Though the grain-fed beef system makes up a large portion of beef production, there’s research to support that it can produce a comparatively small carbon footprint.


Grain-fed cows can gain weight in a smaller amount of time and are therefore able to cycle into the meat market much quicker than grass-fed cows. Plus, grain-fed cattle are kept in containment rather than left to roam, so they use about 35% less water and 30% less land. That said, grass-fed beef isn’t unsustainable by any means. By utilizing proper grazing management, the process of grass-feeding cattle can keep soil carbon levels healthy without ever running out of the primary resource needed to make this system work—grass.

Which Beef Can You Buy Locally?

Did you know Canada is one of the largest exporters of red meat in the entire world? Our country’s beef sector produces about 1.55 million tonnes of beef annually and generates an estimated 228,000 jobs. Plenty of our own beef at The Butcher Shoppe comes from Canada. So buying local beef ought to be more than possible, wherever you’re located in Canada.

It just won’t be 100% grass-fed, as most of this beef is imported from countries like Australia. Therefore, if your preference is for local beef, grain-fed is more likely available.

What is the Cost Difference Between Grass-Fed and Grain-Fed Beef?

As much as we’d like to eat Wagyu Beef every night, it’s not exactly cost effective—especially for people with large families. On average, grass-fed beef is about $2 to $3 more expensive per pound than grain-fed beef. This is mostly due to the time it takes to fully raise cows on a grass diet alone. Generally, it takes a whole year longer to raise grass-fed cattle, which in turn increases costs of food and labor for the farmers.

Even with all that extra time, fully grown grass-fed cows tend to be a bit smaller than their grain-fed counterparts. That means each grass-fed cow will produce less meat and therefore, less money for the producers. To make up for this lost profit, farmers will typically raise their prices when selling grass-fed beef to grocery stores and restaurants.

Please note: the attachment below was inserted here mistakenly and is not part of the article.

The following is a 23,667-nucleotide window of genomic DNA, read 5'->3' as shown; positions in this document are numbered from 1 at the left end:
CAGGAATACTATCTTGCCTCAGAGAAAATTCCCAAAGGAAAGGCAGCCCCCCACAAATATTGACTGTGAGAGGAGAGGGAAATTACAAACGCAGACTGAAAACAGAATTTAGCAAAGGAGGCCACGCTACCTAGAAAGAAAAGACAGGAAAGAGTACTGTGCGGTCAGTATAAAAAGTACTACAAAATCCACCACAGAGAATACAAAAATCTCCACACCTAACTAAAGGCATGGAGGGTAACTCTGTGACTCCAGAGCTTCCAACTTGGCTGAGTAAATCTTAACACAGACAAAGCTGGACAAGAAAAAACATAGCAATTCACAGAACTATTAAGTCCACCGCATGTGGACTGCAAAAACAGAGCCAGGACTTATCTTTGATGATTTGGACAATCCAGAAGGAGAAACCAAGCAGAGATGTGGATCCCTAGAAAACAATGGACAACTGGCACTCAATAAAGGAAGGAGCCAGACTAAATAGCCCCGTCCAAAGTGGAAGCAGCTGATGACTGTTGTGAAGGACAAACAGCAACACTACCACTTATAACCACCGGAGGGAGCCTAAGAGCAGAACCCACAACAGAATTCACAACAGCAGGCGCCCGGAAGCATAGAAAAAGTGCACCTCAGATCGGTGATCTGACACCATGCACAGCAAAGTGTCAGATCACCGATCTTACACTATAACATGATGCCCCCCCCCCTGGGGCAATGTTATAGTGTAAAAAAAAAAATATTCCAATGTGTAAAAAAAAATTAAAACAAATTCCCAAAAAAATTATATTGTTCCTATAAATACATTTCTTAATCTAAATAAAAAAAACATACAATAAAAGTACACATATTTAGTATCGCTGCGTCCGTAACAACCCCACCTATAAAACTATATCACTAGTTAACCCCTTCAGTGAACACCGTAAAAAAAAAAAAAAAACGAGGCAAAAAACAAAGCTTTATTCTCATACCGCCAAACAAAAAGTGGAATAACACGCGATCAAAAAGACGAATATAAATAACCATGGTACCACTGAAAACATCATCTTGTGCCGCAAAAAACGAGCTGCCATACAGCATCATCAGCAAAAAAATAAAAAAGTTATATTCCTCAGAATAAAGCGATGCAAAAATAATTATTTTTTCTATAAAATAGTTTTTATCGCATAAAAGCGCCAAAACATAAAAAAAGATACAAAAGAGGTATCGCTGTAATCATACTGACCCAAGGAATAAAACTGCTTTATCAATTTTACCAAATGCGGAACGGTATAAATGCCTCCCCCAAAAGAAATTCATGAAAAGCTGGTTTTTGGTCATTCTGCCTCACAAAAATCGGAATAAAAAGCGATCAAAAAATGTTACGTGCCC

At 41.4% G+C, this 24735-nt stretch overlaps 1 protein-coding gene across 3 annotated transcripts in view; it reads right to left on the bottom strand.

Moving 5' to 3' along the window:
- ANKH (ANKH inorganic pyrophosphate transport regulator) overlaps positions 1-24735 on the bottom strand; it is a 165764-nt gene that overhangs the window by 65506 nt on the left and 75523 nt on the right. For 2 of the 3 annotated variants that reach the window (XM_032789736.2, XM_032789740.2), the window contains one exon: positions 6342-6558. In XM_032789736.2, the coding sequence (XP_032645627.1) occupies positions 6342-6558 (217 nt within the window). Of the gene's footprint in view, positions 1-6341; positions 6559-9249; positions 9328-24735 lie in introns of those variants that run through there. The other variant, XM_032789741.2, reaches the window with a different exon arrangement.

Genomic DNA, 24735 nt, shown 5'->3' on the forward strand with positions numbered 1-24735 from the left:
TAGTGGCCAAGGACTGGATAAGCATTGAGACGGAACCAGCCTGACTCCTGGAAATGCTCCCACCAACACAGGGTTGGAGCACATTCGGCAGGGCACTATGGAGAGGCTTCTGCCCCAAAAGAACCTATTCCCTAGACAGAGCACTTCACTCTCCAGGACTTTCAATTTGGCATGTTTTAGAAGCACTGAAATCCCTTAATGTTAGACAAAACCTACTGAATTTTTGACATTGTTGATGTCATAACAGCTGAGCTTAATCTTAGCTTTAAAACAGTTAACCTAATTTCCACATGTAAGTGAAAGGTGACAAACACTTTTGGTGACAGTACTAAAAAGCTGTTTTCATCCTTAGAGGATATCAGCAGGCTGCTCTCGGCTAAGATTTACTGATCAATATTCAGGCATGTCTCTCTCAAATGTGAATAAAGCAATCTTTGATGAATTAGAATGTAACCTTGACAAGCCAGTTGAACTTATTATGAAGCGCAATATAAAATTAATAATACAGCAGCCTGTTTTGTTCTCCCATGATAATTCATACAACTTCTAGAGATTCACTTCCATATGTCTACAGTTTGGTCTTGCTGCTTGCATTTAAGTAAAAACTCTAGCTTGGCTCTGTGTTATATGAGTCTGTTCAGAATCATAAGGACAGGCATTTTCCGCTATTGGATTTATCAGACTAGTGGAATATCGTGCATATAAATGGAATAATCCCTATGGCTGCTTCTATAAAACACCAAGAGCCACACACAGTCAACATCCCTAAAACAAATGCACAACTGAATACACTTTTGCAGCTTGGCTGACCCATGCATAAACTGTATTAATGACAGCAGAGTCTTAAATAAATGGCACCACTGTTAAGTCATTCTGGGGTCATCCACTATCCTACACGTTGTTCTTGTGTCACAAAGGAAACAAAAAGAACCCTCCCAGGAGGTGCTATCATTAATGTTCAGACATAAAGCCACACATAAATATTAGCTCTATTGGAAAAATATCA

Which is Healthier: Grass-Fed or Grain-Fed Beef?

You’re going to be hard-pressed to find any definitive claims—at least any backed by hard data–about whether grass-fed or grain-fed beef is healthier. Though you might find both in grass-fed and grain-fed beef, the level of hormones and antibiotics allowed in beef products is highly regulated. Of course, you can avoid the presence of added hormones and antibiotics by buying The Butcher Shoppe’s grass fed beef (but note that not all grass-fed beef is free of these substances).

Whether You Choose Grass-Fed or Grain-Fed, Who You Buy Beef From Might Matter Most

There are plenty of factors to consider when it comes to choosing between grass-fed and grain-fed beef. Both options offer their own unique advantages and disadvantages pertaining to cost, flavor, quality, environmental impact, and more. In the end, it all boils down to your personal wants, needs, and preferences.

That said, where you decide to buy your beef might matter most.

Since 1984, The Butcher Shoppe has been committed to providing the highest-quality beef products for our local Toronto customers and all those in Ontario. Whether you’re shopping locally or buying online, it’s important to really know about what you put in your body. When it comes to your beef, that’s information that our customer care team can provide outright, no matter which beef cut you choose to buy.



1 comment

  • William Tucker

    Great articles and information regarding both options.
    I will use the information for my team as well. Thank you Butcher Shoppe for always being best in class.

Leave a comment

Please note, comments must be approved before they are published

This site is protected by reCAPTCHA and the Google Privacy Policy and Terms of Service apply.

Popular post

Share this